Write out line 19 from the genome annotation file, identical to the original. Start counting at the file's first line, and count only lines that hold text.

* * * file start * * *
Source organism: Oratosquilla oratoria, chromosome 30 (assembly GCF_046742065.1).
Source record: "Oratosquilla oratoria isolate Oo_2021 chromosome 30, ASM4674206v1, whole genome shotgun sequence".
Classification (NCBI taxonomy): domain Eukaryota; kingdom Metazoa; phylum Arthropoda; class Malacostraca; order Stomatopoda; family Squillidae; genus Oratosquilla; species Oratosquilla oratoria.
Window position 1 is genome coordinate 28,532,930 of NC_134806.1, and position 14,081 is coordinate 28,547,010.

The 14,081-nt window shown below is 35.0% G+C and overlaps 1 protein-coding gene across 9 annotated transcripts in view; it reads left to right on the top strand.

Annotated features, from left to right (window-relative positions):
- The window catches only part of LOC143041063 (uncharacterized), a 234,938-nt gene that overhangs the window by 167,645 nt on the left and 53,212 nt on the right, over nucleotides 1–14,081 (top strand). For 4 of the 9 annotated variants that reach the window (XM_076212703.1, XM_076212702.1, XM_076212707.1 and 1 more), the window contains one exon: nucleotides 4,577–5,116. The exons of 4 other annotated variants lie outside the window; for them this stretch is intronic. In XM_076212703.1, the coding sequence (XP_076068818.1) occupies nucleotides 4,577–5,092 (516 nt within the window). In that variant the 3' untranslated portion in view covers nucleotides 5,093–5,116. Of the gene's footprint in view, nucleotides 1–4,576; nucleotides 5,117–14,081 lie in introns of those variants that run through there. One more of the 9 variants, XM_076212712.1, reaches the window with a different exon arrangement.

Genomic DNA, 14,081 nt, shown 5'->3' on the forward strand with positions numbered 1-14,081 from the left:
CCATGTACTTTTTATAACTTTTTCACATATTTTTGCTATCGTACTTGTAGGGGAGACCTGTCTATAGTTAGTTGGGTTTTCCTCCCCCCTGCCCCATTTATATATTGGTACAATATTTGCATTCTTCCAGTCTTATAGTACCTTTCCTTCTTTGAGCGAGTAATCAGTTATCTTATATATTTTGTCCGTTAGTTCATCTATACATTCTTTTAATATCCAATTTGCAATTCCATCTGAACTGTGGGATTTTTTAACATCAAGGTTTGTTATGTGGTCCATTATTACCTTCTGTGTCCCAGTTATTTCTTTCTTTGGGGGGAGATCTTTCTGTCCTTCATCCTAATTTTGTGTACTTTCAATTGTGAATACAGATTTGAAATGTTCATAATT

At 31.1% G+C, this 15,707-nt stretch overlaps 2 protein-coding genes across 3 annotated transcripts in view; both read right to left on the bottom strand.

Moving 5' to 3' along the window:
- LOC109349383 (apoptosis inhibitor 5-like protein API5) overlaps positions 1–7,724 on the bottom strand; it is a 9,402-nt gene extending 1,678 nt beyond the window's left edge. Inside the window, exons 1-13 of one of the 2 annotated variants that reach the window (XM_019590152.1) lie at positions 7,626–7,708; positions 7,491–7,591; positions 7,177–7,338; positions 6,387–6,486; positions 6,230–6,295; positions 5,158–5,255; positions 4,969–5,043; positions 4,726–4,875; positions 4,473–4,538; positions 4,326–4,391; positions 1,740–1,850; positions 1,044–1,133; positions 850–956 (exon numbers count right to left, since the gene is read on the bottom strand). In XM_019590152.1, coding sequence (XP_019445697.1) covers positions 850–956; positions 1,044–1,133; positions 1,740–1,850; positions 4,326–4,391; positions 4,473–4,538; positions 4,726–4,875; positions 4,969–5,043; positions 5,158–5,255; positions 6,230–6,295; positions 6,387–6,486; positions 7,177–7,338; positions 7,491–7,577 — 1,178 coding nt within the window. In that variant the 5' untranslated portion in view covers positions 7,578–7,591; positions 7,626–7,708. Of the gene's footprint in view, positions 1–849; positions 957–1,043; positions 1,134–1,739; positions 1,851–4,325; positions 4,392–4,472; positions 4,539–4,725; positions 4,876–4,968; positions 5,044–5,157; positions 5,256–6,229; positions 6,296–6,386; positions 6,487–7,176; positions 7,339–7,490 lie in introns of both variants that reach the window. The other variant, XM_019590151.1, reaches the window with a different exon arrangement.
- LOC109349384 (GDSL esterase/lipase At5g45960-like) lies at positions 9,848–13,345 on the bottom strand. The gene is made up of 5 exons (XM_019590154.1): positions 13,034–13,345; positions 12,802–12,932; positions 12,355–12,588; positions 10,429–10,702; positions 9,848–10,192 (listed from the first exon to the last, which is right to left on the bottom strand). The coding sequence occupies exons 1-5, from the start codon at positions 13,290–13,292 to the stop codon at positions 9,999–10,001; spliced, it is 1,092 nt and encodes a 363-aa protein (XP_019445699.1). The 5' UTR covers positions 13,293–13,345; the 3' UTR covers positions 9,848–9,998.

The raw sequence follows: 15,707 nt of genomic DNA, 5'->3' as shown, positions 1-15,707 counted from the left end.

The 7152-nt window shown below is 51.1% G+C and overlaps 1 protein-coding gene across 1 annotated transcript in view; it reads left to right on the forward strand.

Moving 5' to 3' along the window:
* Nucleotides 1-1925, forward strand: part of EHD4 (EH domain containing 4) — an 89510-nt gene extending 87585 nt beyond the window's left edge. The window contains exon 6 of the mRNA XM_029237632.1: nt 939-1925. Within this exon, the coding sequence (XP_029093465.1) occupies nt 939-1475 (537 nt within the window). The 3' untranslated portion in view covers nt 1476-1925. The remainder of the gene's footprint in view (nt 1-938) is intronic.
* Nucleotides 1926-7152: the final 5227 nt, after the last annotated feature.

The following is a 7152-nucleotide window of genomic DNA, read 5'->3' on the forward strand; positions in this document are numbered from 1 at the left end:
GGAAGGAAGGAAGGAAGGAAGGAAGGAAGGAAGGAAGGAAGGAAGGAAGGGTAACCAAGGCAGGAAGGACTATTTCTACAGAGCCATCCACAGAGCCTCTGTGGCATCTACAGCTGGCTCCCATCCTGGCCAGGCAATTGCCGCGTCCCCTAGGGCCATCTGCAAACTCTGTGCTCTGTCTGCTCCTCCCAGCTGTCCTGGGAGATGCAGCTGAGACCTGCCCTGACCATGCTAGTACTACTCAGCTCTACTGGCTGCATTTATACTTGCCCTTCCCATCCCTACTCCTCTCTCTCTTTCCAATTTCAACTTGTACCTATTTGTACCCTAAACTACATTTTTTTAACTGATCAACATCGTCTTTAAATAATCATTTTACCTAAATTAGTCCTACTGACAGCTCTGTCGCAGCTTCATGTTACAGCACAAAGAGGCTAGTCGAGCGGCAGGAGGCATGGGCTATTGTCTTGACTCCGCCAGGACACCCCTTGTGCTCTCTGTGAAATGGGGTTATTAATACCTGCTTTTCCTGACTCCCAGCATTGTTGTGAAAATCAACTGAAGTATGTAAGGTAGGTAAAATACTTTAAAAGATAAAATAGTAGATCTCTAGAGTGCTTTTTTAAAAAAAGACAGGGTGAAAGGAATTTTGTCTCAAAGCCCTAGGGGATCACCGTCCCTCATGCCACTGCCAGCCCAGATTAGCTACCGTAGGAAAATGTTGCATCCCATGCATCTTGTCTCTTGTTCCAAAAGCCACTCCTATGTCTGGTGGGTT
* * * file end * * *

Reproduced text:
The following is a 7152-nucleotide window of genomic DNA, read 5'->3' on the forward strand; positions in this document are numbered from 1 at the left end: